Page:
Valley Center, CA
June 24, 2022

Accretive lawsuit settled: no win, no foul

The Roadrunner has learned that the lawsuit that the Accretive Group (through Fallbrook resident Paul Schumann)  filed several months ago against the five people who signed the ballot argument against Proposition B last year has been settled, with neither side agreeing to pay legal fees to the other.

Since Accretive (through Schumann), had sought to be paid legal fees, it has, in essence, agreed to drop the suit without winning its point.

The final details of the settlement between the two parties are still being worked out, which is why there has been no official announcement of the settlement. However, the bottom line is that Schumann will not be paid the nearly $89,000 he sought in legal fees.

Two of those named in the lawsuit, Lou Obermeyer and Victor Reed, have a Valley Center connection. Dr. Obermeyer was the superintendent of schools in Valley Center for ten years, and Reed, former Escondido fire chief, is a current VC resident. They signed the ballot argument penned by No on Measure B.

Schumann was one of the five originators of Measure B, which would have authorized the permitting and building of Lilac Hills Ranch, a 1,746-unit development on I-15 at the farthest western boundary of Valley Center. He was chairman of San Diegans for Housing & Jobs (aka “Yes on B.”)

Accretive (through Schumann) claimed Schumann was owed nearly $89,000 in legal fees that he claims he had to pay the Sutton Law Firm in connection with suing the five.  This refers to an earlier court action when the Accretive Group (through Schumann, who actually didn’t attend the court case), went to court in September of last year to fight the No on Measure B ballot arguments on virtually every sentence and punctuation mark.

After the judgment both sides claimed victory. The “Yes on B” people pointed out that of the 25 sentences (practically every sentence) that they challenged, the judge ordered changes in 15 of them. The “No on B” people retorted that most of the 15 changes were minuscule, and left the sentences mostly intact, although toned down.

In one instance the judge removed a sentence that claimed that Accretive had not made a legally binding agreement to build a school for a local school district. As it turns out, Accretive HAD made such an agreement with the Bonsall Unified School District, but made it AFTER the “No on Measure B” people had put the language in the ballot statement.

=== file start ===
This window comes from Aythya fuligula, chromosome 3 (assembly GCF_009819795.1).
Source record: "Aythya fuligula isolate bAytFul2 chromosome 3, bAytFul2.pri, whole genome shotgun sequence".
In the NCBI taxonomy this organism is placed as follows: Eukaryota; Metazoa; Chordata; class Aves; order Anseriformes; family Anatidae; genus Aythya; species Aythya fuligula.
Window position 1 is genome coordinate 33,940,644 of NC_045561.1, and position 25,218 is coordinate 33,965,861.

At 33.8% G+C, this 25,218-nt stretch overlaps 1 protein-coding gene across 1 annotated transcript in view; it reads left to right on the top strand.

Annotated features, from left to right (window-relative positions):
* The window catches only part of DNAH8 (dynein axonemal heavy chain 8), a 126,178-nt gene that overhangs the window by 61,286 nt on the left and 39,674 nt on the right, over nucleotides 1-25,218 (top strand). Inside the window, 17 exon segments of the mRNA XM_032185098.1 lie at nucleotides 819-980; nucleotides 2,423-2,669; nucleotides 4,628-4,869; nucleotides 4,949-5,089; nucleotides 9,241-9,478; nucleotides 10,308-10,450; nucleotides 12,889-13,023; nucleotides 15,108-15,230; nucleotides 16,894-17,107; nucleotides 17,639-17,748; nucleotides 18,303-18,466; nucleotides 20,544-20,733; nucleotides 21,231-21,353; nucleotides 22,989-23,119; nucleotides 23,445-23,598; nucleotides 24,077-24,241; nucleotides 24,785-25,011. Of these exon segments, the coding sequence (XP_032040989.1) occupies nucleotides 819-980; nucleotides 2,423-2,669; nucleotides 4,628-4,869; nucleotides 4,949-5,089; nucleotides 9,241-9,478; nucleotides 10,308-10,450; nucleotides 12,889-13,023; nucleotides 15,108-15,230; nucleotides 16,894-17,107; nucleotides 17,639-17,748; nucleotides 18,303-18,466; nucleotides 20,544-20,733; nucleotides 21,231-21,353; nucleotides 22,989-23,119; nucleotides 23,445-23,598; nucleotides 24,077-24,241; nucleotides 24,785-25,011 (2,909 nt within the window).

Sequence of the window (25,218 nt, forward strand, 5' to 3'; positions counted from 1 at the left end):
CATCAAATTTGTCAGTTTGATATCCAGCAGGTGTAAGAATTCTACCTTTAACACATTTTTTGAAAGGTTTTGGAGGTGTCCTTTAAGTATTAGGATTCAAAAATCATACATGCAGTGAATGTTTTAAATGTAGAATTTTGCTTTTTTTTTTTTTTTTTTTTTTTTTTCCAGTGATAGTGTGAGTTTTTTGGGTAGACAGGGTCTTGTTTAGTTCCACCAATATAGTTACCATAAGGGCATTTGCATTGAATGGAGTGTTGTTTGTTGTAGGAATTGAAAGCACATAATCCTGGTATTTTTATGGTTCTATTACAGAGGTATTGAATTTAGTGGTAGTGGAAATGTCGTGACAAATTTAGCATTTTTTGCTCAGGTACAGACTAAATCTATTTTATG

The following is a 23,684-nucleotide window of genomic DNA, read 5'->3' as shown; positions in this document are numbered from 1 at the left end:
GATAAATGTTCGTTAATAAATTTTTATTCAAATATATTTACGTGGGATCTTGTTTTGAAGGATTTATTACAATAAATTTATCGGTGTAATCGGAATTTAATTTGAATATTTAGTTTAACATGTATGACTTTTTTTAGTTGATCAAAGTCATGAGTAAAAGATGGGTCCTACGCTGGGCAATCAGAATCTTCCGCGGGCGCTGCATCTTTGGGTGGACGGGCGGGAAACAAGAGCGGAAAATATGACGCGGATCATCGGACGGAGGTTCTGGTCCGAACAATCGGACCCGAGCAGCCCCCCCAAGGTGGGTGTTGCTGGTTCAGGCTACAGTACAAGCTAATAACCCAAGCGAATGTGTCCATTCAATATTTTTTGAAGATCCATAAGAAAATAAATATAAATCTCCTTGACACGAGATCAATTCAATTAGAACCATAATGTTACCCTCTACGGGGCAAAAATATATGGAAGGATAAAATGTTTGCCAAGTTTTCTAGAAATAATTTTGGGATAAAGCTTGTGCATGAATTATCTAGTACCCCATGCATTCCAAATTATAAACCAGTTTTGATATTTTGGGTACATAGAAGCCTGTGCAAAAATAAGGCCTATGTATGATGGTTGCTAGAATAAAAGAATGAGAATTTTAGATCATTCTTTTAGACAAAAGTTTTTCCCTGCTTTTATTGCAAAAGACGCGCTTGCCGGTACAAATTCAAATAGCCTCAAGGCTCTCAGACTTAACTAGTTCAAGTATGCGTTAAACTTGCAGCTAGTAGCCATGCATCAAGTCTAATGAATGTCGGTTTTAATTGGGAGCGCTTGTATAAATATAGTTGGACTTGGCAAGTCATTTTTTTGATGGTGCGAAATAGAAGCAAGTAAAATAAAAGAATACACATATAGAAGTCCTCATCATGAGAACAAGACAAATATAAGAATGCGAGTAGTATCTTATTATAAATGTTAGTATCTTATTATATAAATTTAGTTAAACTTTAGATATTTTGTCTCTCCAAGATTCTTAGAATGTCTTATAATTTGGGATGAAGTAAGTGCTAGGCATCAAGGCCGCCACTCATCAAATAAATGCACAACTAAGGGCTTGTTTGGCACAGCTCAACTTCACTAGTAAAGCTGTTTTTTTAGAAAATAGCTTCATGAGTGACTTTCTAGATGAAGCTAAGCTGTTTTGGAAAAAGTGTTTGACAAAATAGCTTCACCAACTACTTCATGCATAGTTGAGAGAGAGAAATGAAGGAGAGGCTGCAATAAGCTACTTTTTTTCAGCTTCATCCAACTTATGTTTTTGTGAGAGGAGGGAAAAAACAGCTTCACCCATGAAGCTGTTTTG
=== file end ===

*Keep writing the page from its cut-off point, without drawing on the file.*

In another example the judge took out wording that said that the development would contribute to “gridlock,” substituting a different word.

Schumann’s lawsuit sought the award of attorney’s fees, citing (California Code of Civil Procedure (CCP) section 1021: and arguing that such an award is appropriate:  “because he was the ‘successful party’ and 1) “his action ‘resulted in the enforcement of an important right affecting the public interest,’ 2 “a significant benefit, whether pecuniary or nonpecuniary, has been conferred on the general public or a large class of persons;’ and ‘the necessity and financial burden of private enforcement are such as to make the award appropriate.’ ”

Our sources tell us that the defendants were able to introduce evidence that showed that Schumann was actually working for Accretive and therefore wasn’t out any legal costs.

The defendants in their legal briefs wrote that when they were being sued by Schumann they were, in effect, being sued by Accretive: “Petitioner Schumann describes himself as ‘a resident and registered elector and voter in the County of San Diego.’ First Amended Petition. However, he is also financially connected to Accretive (the developer of the Lilac Hills Ranch project) and other affiliated entities. Mr. Schumann’s resume describes his professional experience as including ‘Chairman of Special Program – Accretive Investments.’ Jackson Decl., Ex. E. Mr. Schumann and his company Wise Wealth Choices, Inc. were regularly reimbursed by the Yes on B campaign, including as campaign staff. Mr. Schumann also served as Chairman of both the petition-gathering committee and the Yes on B campaign committee.”

Despite spending $5 million compared to $172,000 for the opposition the Yes on Measure B was defeated 63.5% to 36.5%, at the polls.

One response to “Accretive lawsuit settled: no win, no foul”

  1. paul schumann says:

    i was never paid by accretive and was not collecting any money from accretive or any other company. I was a volunteer and believed in the project. accretive never paid me anything. zero! I was working for an independent signature collecting company as were many other people and not by them.

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